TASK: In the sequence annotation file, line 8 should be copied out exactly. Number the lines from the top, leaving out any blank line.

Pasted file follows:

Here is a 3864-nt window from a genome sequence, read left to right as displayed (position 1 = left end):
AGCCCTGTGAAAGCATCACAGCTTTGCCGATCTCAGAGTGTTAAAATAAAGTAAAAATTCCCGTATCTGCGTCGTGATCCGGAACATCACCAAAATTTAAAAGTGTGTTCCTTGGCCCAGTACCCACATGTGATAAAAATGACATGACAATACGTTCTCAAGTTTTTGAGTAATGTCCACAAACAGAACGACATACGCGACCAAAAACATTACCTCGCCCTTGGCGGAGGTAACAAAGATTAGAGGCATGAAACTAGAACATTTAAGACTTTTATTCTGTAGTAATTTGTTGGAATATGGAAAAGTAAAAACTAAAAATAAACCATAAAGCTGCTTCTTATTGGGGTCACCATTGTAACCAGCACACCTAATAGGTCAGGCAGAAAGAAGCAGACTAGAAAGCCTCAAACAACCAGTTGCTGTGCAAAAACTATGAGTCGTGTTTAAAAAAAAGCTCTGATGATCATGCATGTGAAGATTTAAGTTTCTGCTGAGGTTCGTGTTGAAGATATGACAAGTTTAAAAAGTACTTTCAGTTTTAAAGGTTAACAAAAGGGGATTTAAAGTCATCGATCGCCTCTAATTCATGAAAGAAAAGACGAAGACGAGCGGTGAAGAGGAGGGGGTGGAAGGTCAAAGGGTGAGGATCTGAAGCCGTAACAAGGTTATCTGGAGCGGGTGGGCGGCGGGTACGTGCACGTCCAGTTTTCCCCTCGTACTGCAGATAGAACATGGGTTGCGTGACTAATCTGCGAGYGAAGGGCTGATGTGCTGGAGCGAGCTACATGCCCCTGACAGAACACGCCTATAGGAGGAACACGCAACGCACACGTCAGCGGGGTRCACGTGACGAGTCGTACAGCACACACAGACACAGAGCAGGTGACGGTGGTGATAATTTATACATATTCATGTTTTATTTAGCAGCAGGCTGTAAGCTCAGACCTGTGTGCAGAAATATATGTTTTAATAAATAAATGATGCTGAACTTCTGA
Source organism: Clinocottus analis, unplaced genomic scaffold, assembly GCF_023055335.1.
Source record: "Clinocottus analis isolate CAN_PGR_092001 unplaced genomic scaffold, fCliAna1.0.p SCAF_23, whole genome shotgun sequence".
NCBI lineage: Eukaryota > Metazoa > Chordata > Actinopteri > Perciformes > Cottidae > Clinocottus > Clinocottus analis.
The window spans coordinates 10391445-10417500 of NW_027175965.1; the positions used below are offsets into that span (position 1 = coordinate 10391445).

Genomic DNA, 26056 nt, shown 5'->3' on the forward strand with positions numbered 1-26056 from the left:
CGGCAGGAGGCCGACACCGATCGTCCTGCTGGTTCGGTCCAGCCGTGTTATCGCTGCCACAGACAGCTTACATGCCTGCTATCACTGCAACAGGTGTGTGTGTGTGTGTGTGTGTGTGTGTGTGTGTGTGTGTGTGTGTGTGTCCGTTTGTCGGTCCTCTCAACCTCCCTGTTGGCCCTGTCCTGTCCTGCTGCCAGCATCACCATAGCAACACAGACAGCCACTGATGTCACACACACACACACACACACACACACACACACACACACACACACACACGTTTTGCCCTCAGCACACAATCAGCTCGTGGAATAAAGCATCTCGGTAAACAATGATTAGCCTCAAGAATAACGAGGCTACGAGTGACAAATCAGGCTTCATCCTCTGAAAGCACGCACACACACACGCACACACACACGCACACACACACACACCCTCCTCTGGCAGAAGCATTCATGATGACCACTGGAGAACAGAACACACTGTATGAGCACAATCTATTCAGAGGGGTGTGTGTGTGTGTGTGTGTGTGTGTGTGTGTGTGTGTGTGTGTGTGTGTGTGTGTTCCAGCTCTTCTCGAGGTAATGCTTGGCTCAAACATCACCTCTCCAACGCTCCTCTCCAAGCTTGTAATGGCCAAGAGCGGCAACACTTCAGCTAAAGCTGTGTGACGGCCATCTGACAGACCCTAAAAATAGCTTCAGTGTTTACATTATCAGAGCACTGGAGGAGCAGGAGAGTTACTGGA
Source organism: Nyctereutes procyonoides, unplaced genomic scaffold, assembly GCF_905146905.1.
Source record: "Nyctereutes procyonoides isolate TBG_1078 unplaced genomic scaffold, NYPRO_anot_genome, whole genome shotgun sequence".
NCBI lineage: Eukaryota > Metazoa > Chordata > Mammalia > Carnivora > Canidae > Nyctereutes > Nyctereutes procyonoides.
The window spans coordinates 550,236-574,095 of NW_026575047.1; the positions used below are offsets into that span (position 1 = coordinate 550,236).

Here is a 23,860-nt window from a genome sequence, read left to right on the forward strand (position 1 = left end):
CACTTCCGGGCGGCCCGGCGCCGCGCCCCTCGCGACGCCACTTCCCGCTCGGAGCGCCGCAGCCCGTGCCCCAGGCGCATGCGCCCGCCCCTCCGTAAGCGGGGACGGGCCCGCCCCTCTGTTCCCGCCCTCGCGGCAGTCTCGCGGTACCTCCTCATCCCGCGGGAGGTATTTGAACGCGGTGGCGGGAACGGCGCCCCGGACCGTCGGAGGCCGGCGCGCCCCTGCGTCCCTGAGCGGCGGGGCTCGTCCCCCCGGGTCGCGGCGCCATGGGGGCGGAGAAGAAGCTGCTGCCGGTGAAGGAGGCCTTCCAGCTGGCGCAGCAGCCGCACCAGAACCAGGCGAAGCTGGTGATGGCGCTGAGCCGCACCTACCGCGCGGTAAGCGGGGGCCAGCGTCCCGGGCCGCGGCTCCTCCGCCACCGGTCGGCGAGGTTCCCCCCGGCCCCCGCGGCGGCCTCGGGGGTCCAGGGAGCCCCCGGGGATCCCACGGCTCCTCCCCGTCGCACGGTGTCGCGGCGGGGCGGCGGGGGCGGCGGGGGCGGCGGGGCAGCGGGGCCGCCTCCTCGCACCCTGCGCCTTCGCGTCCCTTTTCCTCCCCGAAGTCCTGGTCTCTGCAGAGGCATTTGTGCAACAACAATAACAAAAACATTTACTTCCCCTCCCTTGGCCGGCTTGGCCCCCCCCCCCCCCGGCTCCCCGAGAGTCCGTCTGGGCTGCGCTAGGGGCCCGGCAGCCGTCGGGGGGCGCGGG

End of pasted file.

CGGCAGGAGGCCGACACCGATCGTCCTGCTGGTTCGGTCCAGCCGTGTTATCGCTGCCACAGACAGCTTACATGCCTGCTATCACTGCAACAGGTGTGTGTGTGTGTGTGTGTGTGTGTGTGTGTGTGTGTGTGTGTGTGTGTCCGTTTGTCGGTCCTCTCAACCTCCCTGTTGGCCCTGTCCTGTCCTGCTGCCAGCATCACCATAGCAACACAGACAGCCACTGATGTCACACACACACACACACACACACACACACACACACACACACACACACACGTTTTGCCCTCAGCACACAATCAGCTCGTGGAATAAAGCATCTCGGTAAACAATGATTAGCCTCAAGAATAACGAGGCTACGAGTGACAAATCAGGCTTCATCCTCTGAAAGCACGCACACACACACGCACACACACACGCACACACACACACACCCTCCTCTGGCAGAAGCATTCATGATGACCACTGGAGAACAGAACACACTGTATGAGCACAATCTATTCAGAGGGGTGTGTGTGTGTGTGTGTGTGTGTGTGTGTGTGTGTGTGTGTGTGTGTGTGTGTGTTCCAGCTCTTCTCGAGGTAATGCTTGGCTCAAACATCACCTCTCCAACGCTCCTCTCCAAGCTTGTAATGGCCAAGAGCGGCAACACTTCAGCTAAAGCTGTGTGACGGCCATCTGACAGACCCTAAAAATAGCTTCAGTGTTTACATTATCAGAGCACTGGAGGAGCAGGAGAGTTACTGGA